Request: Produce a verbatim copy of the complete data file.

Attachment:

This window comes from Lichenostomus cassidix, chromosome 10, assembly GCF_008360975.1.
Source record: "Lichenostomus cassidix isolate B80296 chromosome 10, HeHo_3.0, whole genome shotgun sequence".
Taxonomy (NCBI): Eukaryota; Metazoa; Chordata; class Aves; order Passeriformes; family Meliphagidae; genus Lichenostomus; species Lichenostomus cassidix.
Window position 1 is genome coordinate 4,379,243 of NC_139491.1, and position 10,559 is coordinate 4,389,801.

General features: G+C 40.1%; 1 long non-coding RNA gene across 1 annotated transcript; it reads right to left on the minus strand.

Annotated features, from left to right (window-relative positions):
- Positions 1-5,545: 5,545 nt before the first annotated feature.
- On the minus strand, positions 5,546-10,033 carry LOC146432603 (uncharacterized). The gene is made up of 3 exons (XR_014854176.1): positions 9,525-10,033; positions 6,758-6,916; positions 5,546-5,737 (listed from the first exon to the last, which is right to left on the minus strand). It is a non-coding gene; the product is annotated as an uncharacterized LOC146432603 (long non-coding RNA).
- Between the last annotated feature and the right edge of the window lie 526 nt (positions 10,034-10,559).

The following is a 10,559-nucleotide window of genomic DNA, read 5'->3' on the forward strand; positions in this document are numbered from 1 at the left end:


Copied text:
This window comes from Lichenostomus cassidix, chromosome 10, assembly GCF_008360975.1.
Source record: "Lichenostomus cassidix isolate B80296 chromosome 10, HeHo_3.0, whole genome shotgun sequence".
Taxonomy (NCBI): Eukaryota; Metazoa; Chordata; class Aves; order Passeriformes; family Meliphagidae; genus Lichenostomus; species Lichenostomus cassidix.
Window position 1 is genome coordinate 4,379,243 of NC_139491.1, and position 10,559 is coordinate 4,389,801.

General features: G+C 40.1%; 1 long non-coding RNA gene across 1 annotated transcript; it reads right to left on the minus strand.

Annotated features, from left to right (window-relative positions):
- Positions 1-5,545: 5,545 nt before the first annotated feature.
- On the minus strand, positions 5,546-10,033 carry LOC146432603 (uncharacterized). The gene is made up of 3 exons (XR_014854176.1): positions 9,525-10,033; positions 6,758-6,916; positions 5,546-5,737 (listed from the first exon to the last, which is right to left on the minus strand). It is a non-coding gene; the product is annotated as an uncharacterized LOC146432603 (long non-coding RNA).
- Between the last annotated feature and the right edge of the window lie 526 nt (positions 10,034-10,559).

The following is a 10,559-nucleotide window of genomic DNA, read 5'->3' on the forward strand; positions in this document are numbered from 1 at the left end: